All About NASCAR
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Motorsports have a rich heritage, and America's stock car industry is no different. The history of NASCAR racing has come to be associated with many things, some unsavory and some incorrect. But, no matter how you feel about the sport you have to respect it. The only sport in the United States with more viewers and fans than NASCAR is professional football. When a sport is this popular, if you're not already onboard, you should learn a little bit more about it.
Founded in 1948, the body known as the National Association of Stock Car Auto Racing (NASCAR) governs and sanctions all major stock car races, and other motor sports events, in North America. NASCAR regulates everything from race venues to merchandising and even car safety standards. The company sanctions truck racing and various modified body events, although they are most famous for their stock car racing series. These series comprise around 30 races over 10 months beginning in February. Often, NASCAR is used synonymously in reference to the Sprint Cup Series - the largest and most prestigious racing competition for professional stock car teams.
The Sprint Cup Series and the Nationwide Series are NASCAR's premier racing events, the former being the most prominent. The series are run around a point system, the most significant points are awarded for finishing placement, laps led and most laps led. This year, the Sprint Cup Series has 36 point-awarding races. All races award the same number of points, so the stakes are the same all season; winning big races is just as important as winning the small ones. The Sprint Cup Series has a special distinction in its point system, after 26 regular season races, the 12 drivers with the most points are given an arbitrary base point level. The teams then compete in the remaining races in what is known as the Chase for the Cup. This is different than most other NASCAR series where the winner is decided by total points accumulated.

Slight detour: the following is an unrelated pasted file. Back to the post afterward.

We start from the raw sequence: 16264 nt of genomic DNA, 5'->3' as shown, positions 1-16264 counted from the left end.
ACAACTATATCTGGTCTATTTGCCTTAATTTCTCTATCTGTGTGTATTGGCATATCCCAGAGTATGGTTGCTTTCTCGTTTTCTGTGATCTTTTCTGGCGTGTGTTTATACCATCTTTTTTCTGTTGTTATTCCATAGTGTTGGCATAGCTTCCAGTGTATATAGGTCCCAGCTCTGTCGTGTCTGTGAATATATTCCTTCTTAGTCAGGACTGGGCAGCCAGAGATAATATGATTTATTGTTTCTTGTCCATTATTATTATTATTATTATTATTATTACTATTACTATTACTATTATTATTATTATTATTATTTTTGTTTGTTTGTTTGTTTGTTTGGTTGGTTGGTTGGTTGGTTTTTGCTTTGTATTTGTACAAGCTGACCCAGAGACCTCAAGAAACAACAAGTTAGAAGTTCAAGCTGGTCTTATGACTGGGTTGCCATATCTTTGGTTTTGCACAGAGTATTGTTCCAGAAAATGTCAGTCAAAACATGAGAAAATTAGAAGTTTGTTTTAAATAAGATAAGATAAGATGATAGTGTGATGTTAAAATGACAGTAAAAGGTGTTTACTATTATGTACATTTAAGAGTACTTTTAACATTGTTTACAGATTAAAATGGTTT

All great and popular sports are multi-dimensional, appealing to a wide demographic. NASCAR is no exception, there's something for everyone. NASCAR races are fast, sweaty next generation racing science. Stock cars routinely reach speeds above 150 mph, with many averaging speeds around 180 mph, and some pushing 200 mph. This is dependant on the track size and its layout; naturally long stretches allow for a longer and faster 'groove.' At these speeds, drivers experience between two and three G's (up to three times the force of gravity) every turn. In addition to this, drivers need to endure the complication of driving a complex performance vehicle in temperatures up to 120 degrees. Operating a clutch in these conditions while inches from your competitor or the sidewall is profoundly different than racing your friends through town. Popular driver Dale Earnhardt Jr. says "[racing] ranks right up there as one of the toughest things to do." To make it, it takes "Nerve or guts."
The reliability and consistency of NASCAR fans is legendary. Stadiums for NASCAR venues can hold up to 170,000 spectators - this is much more than for any other sport in North America, and the televised Sprint Cup Series races gather more than 10 million viewers per race. There is also more than $4 million dollars in prize money per race for the winner; the average annual winnings for the top 15 teams is $12 million.
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